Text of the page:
It escorted a boat, dangerously overloaded with 16 Afghan migrants, including four women and two children, up to British waters in the separation zone.

There the migrants were left bobbing as the Aramis gave them bottles of water and life jackets.

The migrants, desperately bailing out the boat — one man using an empty milk carton — took the items but still tried to carry on steering towards the British coast.

By the time the Border Force vessel, Hunter, came on the scene winds were gusting as high as 28 knots and waves were lapping over the migrants’ boat which was in danger of sinking.

A fishing boat skipper who witnessed the extraordinary event, which took place over 90 minutes says the soaked and cold occupants could have drowned at any moment.

Yet where was the Aramis? It had turned back for France, just before the Hunter came onto the scene, leaving the migrant boat in dire peril.

This is not the end of the disturbing tale. As we investigated the French Navy’s involvement in the Channel crossings, it became clear their vessels are now close to operating an escort service for migrants.

The French, of course, say this is not a mess of their making. Brainwashed by the people smugglers into believing that Britain is the only place to be, the migrants often refuse to be rescued by the French Navy.

They have threatened to jump into the sea or even throw children overboard to avoid being picked up because they believe it will mean a return to France.

This leaves the French with little option but to shadow the boats across the Channel where, once in British waters, the migrants know that they will be brought in to England.

However, we have spoken to boatmen, fishing skippers, and lifeboat crew on the Kent and East Sussex coast who are increasingly concerned at the numbers of boats arriving with what they say is the active assistance of the French.

They pointed us to one of the most disturbing — and telling —incidents of this year, a year in which more than 6,600 migrants are estimated to have reached the UK by boat.

It happened on Saturday, May 16, and again involved the French Navy’s patrol boat Fourmentin, which is ironically named after an 18th century French privateer who made a living British shipping.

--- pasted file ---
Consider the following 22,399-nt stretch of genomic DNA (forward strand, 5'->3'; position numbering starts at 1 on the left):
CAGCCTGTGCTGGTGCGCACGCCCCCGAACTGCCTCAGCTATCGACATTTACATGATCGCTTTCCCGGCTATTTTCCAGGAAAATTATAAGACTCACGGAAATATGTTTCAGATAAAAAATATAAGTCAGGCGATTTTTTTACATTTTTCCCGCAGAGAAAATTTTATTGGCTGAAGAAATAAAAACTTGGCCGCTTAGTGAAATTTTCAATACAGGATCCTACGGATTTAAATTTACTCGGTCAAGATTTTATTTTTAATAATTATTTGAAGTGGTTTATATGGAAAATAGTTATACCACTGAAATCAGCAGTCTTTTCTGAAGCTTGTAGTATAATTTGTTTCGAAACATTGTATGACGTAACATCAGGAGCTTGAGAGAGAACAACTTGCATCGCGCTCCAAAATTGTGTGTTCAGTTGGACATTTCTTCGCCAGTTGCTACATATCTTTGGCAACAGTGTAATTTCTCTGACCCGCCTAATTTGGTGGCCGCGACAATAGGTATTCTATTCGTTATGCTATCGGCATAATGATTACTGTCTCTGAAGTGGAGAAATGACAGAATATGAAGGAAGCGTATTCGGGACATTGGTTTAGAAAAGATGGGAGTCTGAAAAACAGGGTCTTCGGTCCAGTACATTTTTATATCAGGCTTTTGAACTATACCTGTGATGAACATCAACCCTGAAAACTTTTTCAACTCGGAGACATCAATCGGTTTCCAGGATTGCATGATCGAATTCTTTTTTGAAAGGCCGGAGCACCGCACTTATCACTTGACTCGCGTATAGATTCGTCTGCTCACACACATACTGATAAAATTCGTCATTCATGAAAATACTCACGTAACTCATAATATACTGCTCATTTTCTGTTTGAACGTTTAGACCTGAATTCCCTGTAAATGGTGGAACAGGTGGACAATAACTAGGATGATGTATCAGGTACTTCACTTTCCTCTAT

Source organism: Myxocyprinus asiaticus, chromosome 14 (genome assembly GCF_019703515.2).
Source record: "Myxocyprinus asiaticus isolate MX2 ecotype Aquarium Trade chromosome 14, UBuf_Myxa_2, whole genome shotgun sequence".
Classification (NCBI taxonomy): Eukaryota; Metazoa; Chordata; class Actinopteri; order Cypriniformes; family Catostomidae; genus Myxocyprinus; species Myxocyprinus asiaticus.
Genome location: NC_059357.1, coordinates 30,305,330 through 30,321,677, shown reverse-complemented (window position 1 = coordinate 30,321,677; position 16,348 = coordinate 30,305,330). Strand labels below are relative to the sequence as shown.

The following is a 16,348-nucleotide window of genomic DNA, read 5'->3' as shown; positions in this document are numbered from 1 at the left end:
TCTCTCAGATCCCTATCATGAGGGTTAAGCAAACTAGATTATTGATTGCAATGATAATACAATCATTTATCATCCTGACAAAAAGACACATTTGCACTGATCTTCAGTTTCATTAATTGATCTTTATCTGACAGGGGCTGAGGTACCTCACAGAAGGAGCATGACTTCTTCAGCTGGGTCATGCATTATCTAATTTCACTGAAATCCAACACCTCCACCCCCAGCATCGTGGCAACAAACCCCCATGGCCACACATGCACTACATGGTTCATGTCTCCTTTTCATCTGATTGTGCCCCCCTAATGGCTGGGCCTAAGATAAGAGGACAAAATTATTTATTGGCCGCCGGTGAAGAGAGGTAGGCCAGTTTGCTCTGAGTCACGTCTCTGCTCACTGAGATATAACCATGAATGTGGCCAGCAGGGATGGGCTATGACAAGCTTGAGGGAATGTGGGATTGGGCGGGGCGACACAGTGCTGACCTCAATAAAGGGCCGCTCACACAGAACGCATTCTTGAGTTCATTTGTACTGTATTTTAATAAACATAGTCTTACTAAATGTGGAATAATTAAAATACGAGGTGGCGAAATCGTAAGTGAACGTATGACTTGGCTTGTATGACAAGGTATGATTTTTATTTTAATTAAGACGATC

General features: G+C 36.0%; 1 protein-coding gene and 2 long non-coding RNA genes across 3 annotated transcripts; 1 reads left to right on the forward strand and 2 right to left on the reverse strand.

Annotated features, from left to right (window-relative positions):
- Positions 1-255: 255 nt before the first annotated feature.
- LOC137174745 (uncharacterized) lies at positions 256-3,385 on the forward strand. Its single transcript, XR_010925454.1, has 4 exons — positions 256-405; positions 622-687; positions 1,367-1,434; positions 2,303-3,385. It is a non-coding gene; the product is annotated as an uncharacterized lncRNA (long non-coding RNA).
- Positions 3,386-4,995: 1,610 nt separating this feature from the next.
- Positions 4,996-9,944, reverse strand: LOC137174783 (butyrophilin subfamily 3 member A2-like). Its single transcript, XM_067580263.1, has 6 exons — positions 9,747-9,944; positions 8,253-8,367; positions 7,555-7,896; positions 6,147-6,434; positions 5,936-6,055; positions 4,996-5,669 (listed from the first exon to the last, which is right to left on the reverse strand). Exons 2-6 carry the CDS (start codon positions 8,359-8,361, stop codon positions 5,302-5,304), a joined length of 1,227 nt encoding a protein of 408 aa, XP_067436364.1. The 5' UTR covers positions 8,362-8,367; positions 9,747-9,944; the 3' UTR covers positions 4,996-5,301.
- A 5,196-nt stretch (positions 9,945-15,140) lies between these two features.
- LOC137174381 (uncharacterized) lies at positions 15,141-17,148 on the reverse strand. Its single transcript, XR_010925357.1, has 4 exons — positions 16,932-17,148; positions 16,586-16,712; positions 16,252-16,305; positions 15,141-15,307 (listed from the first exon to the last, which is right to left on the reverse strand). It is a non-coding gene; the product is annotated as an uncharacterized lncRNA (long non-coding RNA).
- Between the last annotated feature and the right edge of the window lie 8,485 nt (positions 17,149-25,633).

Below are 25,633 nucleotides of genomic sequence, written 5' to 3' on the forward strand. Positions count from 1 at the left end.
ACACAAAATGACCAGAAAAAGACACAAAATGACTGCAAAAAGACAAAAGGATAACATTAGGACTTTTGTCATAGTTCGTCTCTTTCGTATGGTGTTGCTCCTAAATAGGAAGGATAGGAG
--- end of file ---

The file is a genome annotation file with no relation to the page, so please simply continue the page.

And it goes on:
The Fourmentin was spotted shadowing a migrant boat until it was well into British waters, four miles off the East Sussex coast’s Pett Level beach.

There, it made a rendezvous with a RNLI lifeboat, alerted by the French Navy, which towed the migrants to shore where Border Force vans and officers were already waiting to take them for interviews and processing as potential asylum seekers.

Tracking data from the Fourmentin that morning confirms it had travelled from near the French coast before making the handover to the RNLI, and then hot-footing it back to France.

The truth is that the French seem increasingly to ignore criticism that they are actively helping migrants across the Channel.

Ten days ago, in Dover, the Mail was told that six migrants in a small green inflatable with a Suzuki engine had entered British waters with the help of its Navy an hour or two earlier.

Six miles off Kingsdown beach near Dover, a French Navy vessel was spotted by fishermen with binoculars sending over a fast RIB to the migrants with water bottles and lifejackets as they waited for Border Force vessels to come to the rescue.

So what of the warship Aramis and the migrant dinghy that its captain helped on Tuesday? His messages were put out on publicly accessed radio for anyone monitoring the migrant crossings to hear.

We have been told that the migrant boat had no engine and that its six occupants were trying to row the 21 miles to Britain. It is believed to have taken them until nearly five in the afternoon — nine hours on from the moment the Aramis cleared a sea path for the group off Calais — for them to arrive off Kent and the safety of a Border Force cutter.

Though our sources say the Aramis is very likely to have entered British waters on Tuesday we will never know the exact truth. For the route of the warship is untraceable over the many hours it was at sea that day.

And that is probably just how the captain with the ’Allo, ’Allo’! accent wants it to be.